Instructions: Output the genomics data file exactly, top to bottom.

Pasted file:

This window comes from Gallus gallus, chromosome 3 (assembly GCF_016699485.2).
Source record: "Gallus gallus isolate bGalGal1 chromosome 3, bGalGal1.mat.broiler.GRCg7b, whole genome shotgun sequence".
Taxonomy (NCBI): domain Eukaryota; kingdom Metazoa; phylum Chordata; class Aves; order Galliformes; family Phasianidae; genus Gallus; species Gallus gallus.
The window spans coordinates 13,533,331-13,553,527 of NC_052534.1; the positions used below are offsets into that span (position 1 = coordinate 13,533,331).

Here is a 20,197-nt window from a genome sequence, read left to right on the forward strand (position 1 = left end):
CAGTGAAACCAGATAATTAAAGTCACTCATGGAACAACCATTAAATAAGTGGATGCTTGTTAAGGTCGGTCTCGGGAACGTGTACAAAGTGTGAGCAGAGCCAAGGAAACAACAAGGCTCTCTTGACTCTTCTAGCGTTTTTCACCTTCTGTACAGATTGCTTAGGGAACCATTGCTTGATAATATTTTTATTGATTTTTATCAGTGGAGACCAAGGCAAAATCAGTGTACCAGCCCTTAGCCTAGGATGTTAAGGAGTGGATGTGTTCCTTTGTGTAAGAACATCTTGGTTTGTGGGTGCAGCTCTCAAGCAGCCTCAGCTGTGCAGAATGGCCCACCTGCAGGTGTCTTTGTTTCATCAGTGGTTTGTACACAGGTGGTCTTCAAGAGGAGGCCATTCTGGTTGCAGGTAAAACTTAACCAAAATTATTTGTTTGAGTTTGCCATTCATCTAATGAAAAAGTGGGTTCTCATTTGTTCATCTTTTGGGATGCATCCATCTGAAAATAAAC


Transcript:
This window comes from Gallus gallus, chromosome 3 (assembly GCF_016699485.2).
Source record: "Gallus gallus isolate bGalGal1 chromosome 3, bGalGal1.mat.broiler.GRCg7b, whole genome shotgun sequence".
Taxonomy (NCBI): domain Eukaryota; kingdom Metazoa; phylum Chordata; class Aves; order Galliformes; family Phasianidae; genus Gallus; species Gallus gallus.
The window spans coordinates 13,533,331-13,553,527 of NC_052534.1; the positions used below are offsets into that span (position 1 = coordinate 13,533,331).

Here is a 20,197-nt window from a genome sequence, read left to right on the forward strand (position 1 = left end):
CAGTGAAACCAGATAATTAAAGTCACTCATGGAACAACCATTAAATAAGTGGATGCTTGTTAAGGTCGGTCTCGGGAACGTGTACAAAGTGTGAGCAGAGCCAAGGAAACAACAAGGCTCTCTTGACTCTTCTAGCGTTTTTCACCTTCTGTACAGATTGCTTAGGGAACCATTGCTTGATAATATTTTTATTGATTTTTATCAGTGGAGACCAAGGCAAAATCAGTGTACCAGCCCTTAGCCTAGGATGTTAAGGAGTGGATGTGTTCCTTTGTGTAAGAACATCTTGGTTTGTGGGTGCAGCTCTCAAGCAGCCTCAGCTGTGCAGAATGGCCCACCTGCAGGTGTCTTTGTTTCATCAGTGGTTTGTACACAGGTGGTCTTCAAGAGGAGGCCATTCTGGTTGCAGGTAAAACTTAACCAAAATTATTTGTTTGAGTTTGCCATTCATCTAATGAAAAAGTGGGTTCTCATTTGTTCATCTTTTGGGATGCATCCATCTGAAAATAAAC